I LIKE BIKES. I like stripping them down, tuning them up, getting them ready for spring. I spend a lot of time looking at bikes on the street, appraising new models in store windows, reading the fine-print mail order ads in the backs of magazines. I can kill an hour talking to somebody else who likes bikes -- a kind of verbal volleyball, testing the limits of our technical expertise.
Now riding bikes can be a different story. There are days when the chain is always rubbing, and every direction I ride is head-on into a 30 mph wind. There are flat tires, broken spokes, sudden storms and failing spirits. But then there are perfect days, bright and clean, when the tires sing up and down the hills and great vistas are within my grasp.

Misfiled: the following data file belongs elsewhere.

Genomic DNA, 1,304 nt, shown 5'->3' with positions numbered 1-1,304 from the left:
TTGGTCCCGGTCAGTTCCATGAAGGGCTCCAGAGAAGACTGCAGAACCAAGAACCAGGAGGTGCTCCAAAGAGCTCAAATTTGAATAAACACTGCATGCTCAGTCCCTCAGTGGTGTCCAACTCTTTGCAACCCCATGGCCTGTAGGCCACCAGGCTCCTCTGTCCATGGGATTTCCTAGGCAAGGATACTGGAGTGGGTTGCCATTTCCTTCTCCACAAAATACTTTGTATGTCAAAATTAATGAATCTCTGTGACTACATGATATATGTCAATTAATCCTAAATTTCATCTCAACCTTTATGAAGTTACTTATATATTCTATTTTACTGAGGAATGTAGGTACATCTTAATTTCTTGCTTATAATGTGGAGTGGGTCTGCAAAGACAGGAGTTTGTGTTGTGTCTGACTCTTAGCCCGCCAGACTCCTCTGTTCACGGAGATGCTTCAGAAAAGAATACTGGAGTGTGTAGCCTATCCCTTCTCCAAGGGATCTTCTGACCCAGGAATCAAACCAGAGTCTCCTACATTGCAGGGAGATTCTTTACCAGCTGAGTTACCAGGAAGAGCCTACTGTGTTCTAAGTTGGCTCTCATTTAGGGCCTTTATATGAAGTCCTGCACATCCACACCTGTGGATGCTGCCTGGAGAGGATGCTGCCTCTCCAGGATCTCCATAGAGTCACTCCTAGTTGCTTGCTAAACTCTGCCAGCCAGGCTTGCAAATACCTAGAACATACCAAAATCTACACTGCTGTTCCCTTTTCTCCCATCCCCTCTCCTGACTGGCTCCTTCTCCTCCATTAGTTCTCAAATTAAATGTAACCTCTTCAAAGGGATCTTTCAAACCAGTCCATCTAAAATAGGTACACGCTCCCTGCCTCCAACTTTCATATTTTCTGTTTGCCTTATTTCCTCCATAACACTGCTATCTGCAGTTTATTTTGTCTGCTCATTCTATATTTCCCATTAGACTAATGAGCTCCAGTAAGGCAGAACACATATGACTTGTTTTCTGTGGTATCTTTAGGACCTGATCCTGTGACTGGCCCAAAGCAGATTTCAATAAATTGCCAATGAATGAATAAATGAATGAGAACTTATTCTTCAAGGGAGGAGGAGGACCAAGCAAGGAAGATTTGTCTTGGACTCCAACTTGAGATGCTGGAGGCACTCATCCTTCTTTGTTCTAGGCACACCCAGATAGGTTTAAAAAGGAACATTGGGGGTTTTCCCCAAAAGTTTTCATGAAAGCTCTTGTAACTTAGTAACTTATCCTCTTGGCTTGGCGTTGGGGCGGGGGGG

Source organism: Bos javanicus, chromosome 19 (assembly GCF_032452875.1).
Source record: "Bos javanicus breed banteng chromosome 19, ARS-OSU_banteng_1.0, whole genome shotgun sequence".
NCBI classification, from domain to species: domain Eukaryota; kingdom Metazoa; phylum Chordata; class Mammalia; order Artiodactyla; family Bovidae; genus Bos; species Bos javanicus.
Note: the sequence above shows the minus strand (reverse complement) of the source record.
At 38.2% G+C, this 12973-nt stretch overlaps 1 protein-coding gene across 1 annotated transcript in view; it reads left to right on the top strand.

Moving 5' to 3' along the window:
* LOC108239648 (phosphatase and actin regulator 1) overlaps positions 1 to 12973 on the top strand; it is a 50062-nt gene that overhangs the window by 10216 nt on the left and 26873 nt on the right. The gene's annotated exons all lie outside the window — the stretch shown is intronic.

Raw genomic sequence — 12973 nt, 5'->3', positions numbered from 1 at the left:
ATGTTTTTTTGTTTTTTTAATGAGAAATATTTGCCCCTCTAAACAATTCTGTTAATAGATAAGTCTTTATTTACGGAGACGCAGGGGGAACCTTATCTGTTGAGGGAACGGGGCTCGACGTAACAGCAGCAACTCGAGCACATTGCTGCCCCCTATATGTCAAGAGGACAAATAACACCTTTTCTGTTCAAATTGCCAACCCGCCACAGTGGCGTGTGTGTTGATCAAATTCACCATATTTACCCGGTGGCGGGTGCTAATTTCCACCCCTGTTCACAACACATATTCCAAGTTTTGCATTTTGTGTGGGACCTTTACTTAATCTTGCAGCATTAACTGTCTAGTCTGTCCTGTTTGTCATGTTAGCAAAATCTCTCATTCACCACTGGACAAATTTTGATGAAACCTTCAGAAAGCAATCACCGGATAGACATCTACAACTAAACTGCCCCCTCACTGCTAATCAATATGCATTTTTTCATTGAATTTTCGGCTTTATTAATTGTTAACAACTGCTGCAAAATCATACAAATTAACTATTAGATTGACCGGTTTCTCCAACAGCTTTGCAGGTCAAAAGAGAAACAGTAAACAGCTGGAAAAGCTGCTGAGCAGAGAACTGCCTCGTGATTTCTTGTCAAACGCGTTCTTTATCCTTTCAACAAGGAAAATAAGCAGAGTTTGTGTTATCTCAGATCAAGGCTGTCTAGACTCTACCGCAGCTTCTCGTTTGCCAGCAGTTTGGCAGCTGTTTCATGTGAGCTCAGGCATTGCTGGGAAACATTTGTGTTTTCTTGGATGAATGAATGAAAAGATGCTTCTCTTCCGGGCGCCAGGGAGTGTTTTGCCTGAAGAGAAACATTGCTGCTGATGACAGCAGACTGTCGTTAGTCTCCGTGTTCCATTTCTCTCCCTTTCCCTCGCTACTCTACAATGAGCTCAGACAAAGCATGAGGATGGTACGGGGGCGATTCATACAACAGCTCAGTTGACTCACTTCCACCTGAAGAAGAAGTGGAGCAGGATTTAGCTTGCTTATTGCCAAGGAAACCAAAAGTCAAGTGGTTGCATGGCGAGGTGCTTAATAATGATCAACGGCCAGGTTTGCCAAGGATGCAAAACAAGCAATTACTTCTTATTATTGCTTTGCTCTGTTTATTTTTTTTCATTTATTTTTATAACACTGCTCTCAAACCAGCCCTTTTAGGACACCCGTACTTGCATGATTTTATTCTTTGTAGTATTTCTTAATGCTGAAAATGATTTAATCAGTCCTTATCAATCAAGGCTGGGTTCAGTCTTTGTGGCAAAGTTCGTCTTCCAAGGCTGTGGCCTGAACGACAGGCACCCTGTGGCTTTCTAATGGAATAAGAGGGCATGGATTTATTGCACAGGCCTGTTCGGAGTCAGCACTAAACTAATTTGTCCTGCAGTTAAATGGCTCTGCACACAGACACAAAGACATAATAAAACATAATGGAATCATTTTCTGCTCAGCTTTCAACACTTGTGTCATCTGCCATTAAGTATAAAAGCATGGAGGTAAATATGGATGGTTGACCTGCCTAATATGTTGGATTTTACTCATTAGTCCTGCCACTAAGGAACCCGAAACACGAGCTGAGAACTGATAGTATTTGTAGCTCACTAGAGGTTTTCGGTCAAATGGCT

Biking is the one sport I've found (admittedly there are a number I've overlooked) where even a modest investment of energy will yield satisfaction. If I run, I'm either running or walking around with a red face and a heaving chest. If I swim, I'm in water and either I start stroking fast or I sink and die. But when I ride, I have control. I can sprint as far and as fast as my abilities will allow; or I can lean over the handlebars, coast and watch the spokes go 'round; or I can choose any possibility in between.
Riding a bike is transportation, it's sport, it's exercise. But it's also an opportunity for companionship, or a chance to be alone; an offer of adventure and a way to see sights that can be seen in no other way. And in Washington in spring, there are some sights to be seen.